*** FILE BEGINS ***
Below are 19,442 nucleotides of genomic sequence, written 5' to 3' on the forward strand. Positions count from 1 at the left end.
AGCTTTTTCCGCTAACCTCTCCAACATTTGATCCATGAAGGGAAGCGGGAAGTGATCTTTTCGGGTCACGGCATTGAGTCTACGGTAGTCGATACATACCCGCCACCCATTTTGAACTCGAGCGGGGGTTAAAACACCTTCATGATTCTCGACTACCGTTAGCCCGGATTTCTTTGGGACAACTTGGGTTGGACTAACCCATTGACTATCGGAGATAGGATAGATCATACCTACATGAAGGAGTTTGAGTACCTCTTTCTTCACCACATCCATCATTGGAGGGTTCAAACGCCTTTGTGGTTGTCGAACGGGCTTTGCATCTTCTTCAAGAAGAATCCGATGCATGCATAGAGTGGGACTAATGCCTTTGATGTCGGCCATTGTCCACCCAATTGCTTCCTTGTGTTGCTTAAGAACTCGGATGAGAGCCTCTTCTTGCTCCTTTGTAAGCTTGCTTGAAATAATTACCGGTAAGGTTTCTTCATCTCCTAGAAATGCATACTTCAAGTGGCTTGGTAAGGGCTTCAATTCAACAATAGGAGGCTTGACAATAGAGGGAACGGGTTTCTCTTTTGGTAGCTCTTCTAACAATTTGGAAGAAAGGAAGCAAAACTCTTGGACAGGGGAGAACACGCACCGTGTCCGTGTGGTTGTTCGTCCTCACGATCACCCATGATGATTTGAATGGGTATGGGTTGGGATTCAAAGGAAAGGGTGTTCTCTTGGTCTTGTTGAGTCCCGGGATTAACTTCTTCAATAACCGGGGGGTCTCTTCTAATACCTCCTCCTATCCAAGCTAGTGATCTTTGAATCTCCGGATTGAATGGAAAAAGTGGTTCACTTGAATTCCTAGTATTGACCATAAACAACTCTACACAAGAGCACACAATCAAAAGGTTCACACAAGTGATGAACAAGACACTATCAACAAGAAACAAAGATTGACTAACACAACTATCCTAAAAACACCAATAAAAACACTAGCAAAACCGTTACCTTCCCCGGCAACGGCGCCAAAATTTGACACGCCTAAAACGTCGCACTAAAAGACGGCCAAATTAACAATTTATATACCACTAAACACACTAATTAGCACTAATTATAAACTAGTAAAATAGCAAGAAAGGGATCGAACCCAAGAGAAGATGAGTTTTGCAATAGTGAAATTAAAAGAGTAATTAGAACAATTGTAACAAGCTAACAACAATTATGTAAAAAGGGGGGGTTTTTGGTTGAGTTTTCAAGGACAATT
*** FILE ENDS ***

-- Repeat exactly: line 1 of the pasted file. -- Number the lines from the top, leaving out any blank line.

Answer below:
Below are 19,442 nucleotides of genomic sequence, written 5' to 3' on the forward strand. Positions count from 1 at the left end.